PHOENIX – Nearly two years after parishes in the Phoenix Diocese were asked to restore the order of the sacraments of initiation and begin confirming third-graders before they receive the Eucharist, students, families and parish leaders are still adjusting.
Phoenix Bishop Thomas J. Olmsted said the restored order “has gone remarkably well,” thanks to everyone working together.
He detailed the reasoning for the changes in a 2005 pastoral letter. Restoring the order means that, after being baptized, young Catholics are next confirmed and then, at the same Mass, receive first Communion.
Changing the order of the sacraments and the age of confirmation has required parishes to host programs for young Catholics ages 8-16. This is the last year in the process.
Carol Gastelum, associate director of catechesis for the diocese, said many Catholics viewed confirmation as a sign of maturity, but it isn’t. “It’s a seal on one’s baptism,” she said.
The early church recognized the link between the first two sacraments of initiation when Christians received confirmation immediately after baptism or in childhood. The Eucharist was then the final sacrament of initiation.
In 1910, church leaders determined the appropriate time for first Communion as the “age of discretion,” normally 7 or 8, when baptized Catholics are thought to recognize Christ’s real presence. Confirmation followed by age 18.
With this year’s preparation sessions under way, religious leaders and candidates reflected on the impact of the changes.
“At first I thought, ‘What do you mean?’“ said Carmen Smith, a religious education coordinator at St. Theresa Parish. Then she understood the bishop’s desire to offer God’s grace earlier to help children make wise moral decisions.
Now, she senses a strong energy in her 100 fourth- through sixth-grade students. In a recent class, they danced the “cha-cha slide” to simulate the movement of the Holy Spirit.
Maria Buhrman, coordinator of Christian formation at St. Thomas More in Glendale, thinks her third- through fifth-grade students understand the sacrament despite their youth. She said their innocence allows them to embrace it without questioning every detail.
Ginnie Weingartner, coordinator of elementary catechesis at Resurrection Parish in Tempe, agreed that children understand what they can.
“I don’t think anyone fully understands the graces of God in his or her life,” she told The Catholic Sun diocesan newspaper.
Bishop Olmsted said the restoration has heightened Catholic appreciation of the Holy Spirit.
“We are keenly aware of the need for the Spirit’s gifts among our young people, very early in life, as they face grave temptations and severe obstacles to the practice of their faith,” he said. The gifts help them live their faith with courage and joy, he added.
The change has not come without road bumps, though, as parishes have had to confirm students from third-graders to age 16 and also prepare third-graders for first Eucharist, often resulting in larger classes.
“I feel pretty strongly against the changes,” said a St. Theresa sponsor, who was confirmed in seventh grade. When she recently sponsored a teen nephew, she learned a lot about the sacrament and saw that the teens also understood, as they immediately related it to their own struggles.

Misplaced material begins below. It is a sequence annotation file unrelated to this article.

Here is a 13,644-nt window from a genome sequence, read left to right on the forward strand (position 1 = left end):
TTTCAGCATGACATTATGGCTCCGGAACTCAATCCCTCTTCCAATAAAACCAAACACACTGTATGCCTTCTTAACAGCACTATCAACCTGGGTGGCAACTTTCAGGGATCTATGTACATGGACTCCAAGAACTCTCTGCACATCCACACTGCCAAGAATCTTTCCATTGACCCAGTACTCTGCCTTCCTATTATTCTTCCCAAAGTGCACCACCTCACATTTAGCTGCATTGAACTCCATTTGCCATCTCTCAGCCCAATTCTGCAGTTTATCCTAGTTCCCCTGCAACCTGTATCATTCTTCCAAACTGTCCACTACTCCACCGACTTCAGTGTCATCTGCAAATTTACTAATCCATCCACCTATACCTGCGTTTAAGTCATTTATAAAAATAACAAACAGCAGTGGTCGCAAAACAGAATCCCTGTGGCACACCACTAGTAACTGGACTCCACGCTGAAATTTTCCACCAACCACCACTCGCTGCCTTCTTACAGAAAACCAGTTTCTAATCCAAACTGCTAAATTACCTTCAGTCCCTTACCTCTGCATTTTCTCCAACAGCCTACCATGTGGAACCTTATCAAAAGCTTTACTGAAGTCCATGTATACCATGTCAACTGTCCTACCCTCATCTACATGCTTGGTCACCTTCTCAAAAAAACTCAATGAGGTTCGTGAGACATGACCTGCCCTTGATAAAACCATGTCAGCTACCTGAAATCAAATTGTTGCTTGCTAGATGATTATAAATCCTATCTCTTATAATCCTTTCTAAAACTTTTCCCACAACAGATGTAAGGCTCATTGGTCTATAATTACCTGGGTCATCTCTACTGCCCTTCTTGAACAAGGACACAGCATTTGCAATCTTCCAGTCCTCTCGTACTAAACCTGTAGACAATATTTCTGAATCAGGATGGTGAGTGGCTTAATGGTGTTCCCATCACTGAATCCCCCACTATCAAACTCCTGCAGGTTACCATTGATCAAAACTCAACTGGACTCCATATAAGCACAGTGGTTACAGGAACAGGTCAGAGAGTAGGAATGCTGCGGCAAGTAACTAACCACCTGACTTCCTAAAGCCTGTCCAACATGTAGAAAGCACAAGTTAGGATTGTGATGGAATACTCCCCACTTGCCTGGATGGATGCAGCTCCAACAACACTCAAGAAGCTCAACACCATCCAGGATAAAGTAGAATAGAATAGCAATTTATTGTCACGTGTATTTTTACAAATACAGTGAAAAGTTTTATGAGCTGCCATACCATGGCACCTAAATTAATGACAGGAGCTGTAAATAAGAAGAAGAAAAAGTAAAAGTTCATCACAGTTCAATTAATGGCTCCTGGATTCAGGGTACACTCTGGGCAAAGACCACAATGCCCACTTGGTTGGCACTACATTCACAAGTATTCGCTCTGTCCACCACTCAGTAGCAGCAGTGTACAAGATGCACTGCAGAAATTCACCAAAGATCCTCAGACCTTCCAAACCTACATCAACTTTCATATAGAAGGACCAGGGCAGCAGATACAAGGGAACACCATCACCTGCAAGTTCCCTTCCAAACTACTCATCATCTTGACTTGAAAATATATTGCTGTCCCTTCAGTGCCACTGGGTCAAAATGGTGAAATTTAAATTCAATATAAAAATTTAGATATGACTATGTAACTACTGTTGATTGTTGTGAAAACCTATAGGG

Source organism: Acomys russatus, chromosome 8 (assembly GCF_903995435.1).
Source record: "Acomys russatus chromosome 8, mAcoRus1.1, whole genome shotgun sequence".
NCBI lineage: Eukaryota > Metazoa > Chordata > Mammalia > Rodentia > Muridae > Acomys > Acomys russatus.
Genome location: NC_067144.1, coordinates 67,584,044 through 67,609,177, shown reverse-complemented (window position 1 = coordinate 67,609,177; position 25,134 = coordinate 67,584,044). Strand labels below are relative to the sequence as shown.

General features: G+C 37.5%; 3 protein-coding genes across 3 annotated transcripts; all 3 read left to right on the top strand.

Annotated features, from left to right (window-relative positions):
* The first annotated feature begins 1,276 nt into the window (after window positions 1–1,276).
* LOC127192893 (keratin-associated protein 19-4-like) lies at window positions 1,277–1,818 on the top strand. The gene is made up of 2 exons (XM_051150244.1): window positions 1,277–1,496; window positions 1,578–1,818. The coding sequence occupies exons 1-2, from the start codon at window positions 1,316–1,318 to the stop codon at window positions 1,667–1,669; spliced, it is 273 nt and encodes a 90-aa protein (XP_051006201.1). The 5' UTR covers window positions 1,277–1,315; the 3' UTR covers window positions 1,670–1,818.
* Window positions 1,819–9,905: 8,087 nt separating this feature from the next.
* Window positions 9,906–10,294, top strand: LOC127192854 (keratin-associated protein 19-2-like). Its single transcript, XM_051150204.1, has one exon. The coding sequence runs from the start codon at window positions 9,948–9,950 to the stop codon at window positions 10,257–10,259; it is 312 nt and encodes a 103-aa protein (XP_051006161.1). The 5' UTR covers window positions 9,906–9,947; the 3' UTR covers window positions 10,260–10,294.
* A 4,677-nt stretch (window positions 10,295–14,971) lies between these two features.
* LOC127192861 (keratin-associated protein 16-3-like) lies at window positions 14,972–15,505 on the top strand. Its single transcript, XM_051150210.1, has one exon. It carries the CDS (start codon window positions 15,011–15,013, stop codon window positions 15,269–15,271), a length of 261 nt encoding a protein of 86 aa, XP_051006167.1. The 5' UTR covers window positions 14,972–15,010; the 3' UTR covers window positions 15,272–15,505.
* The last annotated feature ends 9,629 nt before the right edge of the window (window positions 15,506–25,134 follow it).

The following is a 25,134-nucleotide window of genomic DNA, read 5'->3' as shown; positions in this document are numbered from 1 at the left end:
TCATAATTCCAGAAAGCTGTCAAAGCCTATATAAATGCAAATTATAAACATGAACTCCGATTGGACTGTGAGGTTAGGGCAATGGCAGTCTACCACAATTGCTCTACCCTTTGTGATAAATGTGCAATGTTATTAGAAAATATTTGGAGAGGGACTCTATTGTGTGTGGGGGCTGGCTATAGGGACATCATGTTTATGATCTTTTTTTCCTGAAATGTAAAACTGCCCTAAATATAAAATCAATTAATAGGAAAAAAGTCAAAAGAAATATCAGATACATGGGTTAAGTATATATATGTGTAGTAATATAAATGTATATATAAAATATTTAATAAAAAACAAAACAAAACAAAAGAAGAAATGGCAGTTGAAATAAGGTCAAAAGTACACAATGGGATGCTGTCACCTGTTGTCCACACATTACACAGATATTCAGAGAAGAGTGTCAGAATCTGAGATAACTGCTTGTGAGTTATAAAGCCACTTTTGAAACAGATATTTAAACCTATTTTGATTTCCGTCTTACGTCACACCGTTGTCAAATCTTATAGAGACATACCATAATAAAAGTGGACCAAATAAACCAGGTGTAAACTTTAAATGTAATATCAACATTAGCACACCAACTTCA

She is now sponsoring a fourth-grade nephew who does not understand the sacrament and appears just to be going through the motions.
Others are still evaluating the changes. “The jury’s still kind of out,” said Cindy Hynes, a St. Theresa parent.
The policy change also reflects a national trend toward family-centered faith formation. It has awakened in some parents the need for continued growth in their faith.
Parents at St. Thomas More attend separate formation sessions for part of each class. They learn the same topic as their children, then prepare a skit or poster for the youngsters.
“The dads love to be Jesus,” Ms. Buhrman said, adding that the kids enjoy seeing their parents in such roles.
Diocesan catechist Ms. Gastelum said one result has been some civilly married couples inquiring about the sacrament of matrimony. Catechetical leaders also have seen greater family interaction at home and in the parish.
“We’ve already had children stepping into ministry” as altar servers and in choirs at Resurrection Parish, Ms. Weingartner said, adding that families are more involved through retreats and service projects.
Alexis LaBenz, a seventh-grader at St. Andrew the Apostle Parish in Chandler, said her family has become more active. She began liturgical dance and will be confirmed later this year.
“It’s kind of nice that you get to do it now and be a member of the church earlier,” she said.
Barb Lishko, coordinator of youth ministry at St. Andrew, has asked the youths what ministries they’re interested in and later will hold training during confirmation class.
The idea is to “sort of catch them while they’re on fire,” Ms. Lishko said, “while they’re filled with the Holy Spirit.”
Nearly 200 confirmed teens returned this year for classes that apply biblical principles to daily life. Many enjoy the classes so much they suggested additional topics for next year, and Ms. Lishko may begin summer retreats and Bible studies.